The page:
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Will Washington approve AT&T's purchase of T-Mobile?
Some say the new telecom behemoth would crush competition, raise prices, and offer consumers fewer choices. Will regulators still let the deal go through?
 
If AT&T gobbles up T-Mobile, the behemoth mobile carrier would be the market's largest player, by far, which public interest advocates say is bad for the customer.
If AT&T gobbles up T-Mobile, the behemoth mobile carrier would be the market's largest player, by far, which public interest advocates say is bad for the customer.
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Over the weekend, AT&T, the nation's second-largest mobile carrier, announced plans to purchase T-Mobile, the nation's fourth-largest carrier, for a cool $39 billion. Consumers are in an uproar over the possible merger, which they say would create a "near-duopoly" in the wireless market between AT&T and Verizon. By gobbling up T-Mobile's 33 million subscribers, AT&T would have a customer base of more than 130 million. "We know the results of arrangements like this — higher prices, fewer choices, less innovation," says Gigi Sohn, a public interest advocate, as quoted at PBS. Will the Federal Communications Commission (FCC) and the Department of Justice greenlight this deal? (Watch an L.A. Times report about the deal)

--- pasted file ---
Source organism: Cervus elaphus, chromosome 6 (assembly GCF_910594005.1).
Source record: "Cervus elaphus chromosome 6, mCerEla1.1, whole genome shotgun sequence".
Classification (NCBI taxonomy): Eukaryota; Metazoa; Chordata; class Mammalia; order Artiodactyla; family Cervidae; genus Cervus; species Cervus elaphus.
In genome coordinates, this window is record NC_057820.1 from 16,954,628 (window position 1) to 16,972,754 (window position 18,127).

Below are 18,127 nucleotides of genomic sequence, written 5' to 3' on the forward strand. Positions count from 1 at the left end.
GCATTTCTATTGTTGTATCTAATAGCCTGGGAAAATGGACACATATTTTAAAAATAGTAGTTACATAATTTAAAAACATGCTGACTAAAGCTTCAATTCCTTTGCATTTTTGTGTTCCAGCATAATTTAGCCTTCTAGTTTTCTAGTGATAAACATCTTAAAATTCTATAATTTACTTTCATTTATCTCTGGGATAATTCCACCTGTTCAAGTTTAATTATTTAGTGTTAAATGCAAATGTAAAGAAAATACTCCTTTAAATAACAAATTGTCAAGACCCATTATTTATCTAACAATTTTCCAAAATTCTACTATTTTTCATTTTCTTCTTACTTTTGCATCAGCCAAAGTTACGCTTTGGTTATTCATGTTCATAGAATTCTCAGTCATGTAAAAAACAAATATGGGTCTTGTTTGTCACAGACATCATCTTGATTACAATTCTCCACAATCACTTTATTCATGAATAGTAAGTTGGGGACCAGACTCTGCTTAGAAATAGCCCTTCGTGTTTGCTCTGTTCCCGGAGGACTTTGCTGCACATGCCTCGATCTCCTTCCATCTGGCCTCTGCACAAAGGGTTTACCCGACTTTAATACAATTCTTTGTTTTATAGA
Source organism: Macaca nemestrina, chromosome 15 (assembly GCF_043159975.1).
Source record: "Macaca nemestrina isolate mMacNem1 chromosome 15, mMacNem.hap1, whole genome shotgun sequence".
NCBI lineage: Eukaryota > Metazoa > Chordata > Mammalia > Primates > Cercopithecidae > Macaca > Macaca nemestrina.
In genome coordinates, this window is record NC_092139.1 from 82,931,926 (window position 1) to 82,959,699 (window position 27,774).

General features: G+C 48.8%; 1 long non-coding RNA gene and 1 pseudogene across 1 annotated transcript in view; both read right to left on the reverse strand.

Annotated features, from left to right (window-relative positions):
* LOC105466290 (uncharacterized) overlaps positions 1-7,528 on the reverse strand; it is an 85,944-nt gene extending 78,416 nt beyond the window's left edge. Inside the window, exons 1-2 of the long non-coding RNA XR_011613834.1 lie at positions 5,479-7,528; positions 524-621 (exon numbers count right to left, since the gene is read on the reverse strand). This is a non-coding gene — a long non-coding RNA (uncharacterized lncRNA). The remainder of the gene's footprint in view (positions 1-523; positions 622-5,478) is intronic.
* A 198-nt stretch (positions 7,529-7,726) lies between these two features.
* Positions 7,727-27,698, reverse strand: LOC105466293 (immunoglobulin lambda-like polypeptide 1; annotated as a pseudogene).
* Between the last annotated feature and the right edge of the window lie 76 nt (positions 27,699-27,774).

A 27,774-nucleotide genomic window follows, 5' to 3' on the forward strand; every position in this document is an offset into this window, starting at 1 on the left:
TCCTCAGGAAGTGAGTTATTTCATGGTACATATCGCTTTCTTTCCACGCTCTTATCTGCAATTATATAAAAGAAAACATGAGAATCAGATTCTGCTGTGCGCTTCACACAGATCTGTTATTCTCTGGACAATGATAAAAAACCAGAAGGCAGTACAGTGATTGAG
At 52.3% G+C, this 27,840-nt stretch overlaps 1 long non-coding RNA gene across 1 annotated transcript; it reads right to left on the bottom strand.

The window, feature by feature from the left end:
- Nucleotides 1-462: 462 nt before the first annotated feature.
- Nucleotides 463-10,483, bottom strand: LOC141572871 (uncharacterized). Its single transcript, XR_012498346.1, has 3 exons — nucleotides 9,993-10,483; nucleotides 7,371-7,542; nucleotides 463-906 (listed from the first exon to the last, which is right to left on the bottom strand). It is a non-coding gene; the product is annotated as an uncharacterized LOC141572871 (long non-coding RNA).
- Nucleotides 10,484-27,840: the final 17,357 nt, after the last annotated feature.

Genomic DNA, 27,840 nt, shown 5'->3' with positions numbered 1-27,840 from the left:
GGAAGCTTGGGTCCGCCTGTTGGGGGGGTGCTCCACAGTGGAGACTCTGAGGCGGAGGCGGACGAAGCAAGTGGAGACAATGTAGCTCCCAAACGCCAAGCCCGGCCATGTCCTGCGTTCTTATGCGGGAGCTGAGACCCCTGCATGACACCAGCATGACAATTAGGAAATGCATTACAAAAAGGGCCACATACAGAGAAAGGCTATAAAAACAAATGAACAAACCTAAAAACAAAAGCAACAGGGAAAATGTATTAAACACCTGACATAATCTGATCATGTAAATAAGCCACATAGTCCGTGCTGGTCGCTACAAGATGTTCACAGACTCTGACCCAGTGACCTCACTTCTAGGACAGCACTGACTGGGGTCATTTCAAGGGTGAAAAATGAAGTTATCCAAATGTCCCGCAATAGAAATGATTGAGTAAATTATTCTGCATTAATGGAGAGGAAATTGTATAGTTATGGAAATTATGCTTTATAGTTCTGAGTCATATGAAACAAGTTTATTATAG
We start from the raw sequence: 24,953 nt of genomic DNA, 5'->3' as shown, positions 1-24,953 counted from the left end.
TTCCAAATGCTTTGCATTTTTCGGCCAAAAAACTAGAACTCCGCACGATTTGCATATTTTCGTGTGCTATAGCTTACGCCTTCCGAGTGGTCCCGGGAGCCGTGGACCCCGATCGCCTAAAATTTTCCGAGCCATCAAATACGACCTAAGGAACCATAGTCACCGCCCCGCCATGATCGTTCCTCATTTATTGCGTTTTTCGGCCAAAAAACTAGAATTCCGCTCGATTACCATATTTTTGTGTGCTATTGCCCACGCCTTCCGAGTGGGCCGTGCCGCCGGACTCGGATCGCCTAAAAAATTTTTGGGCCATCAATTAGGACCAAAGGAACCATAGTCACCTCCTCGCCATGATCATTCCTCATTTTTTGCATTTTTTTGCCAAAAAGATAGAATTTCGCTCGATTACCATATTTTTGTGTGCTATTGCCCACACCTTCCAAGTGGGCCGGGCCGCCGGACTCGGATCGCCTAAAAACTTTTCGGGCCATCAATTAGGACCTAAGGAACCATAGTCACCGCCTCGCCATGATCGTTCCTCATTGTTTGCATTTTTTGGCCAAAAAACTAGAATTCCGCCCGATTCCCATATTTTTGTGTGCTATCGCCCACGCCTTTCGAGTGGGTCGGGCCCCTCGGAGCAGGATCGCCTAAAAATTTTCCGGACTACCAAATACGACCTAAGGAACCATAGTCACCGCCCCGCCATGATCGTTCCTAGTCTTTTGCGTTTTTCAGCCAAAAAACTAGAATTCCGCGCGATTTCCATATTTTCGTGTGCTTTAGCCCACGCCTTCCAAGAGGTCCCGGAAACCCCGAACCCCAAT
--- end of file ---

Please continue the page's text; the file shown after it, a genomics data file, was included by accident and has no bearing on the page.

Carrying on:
AT&T wouldn't make a deal it thought regulators would nix: AT&T will likely have to make "significant concessions," but the word on Wall Street is that the deal will eventually pass, says Jennifer Valentino-DeVries in The Wall Street Journal. "AT&T wouldn't try a purchase it thought would fail," and the telecom giant has signaled further confidence by agreeing to pay a $3 billion "cash break-up fee" if the deal doesn't go through.
"Analysts' views: Will AT&T deal get by regulators?"

And the political climate is favorable: A year ago, with Democrats controlling both the Senate and the House, this deal would have been "unthinkable," say Jeffry Bartash and Virginia Harrison at MarketWatch. But the flailing economy and Republican gains in November have changed the political landscape. Republicans won't be too opposed to the merger, President Obama is fearful of being seen as "anti-business," and many lawmakers never liked the fact that T-Mobile USA is owned by a German company, Deutsche Telekom.
"AT&T deal raises competition concerns"

This is hardly a sure bet: AT&T may have a well-conceived strategy to get this deal by regulators, but that may not be enough. They'll have to make some "massive divestitures and concessions" to get this deal through, says Jonathan Chaplin, a Credit Suisse analyst, as quoted at The Wall Street Journal. "We have never seen a deal with more regulatory risk be attempted in the U.S." So don't count your chickens just yet.
"AT&T/T-Mobile tie-up: 'Never seen a deal with more regulatory risk'"

 

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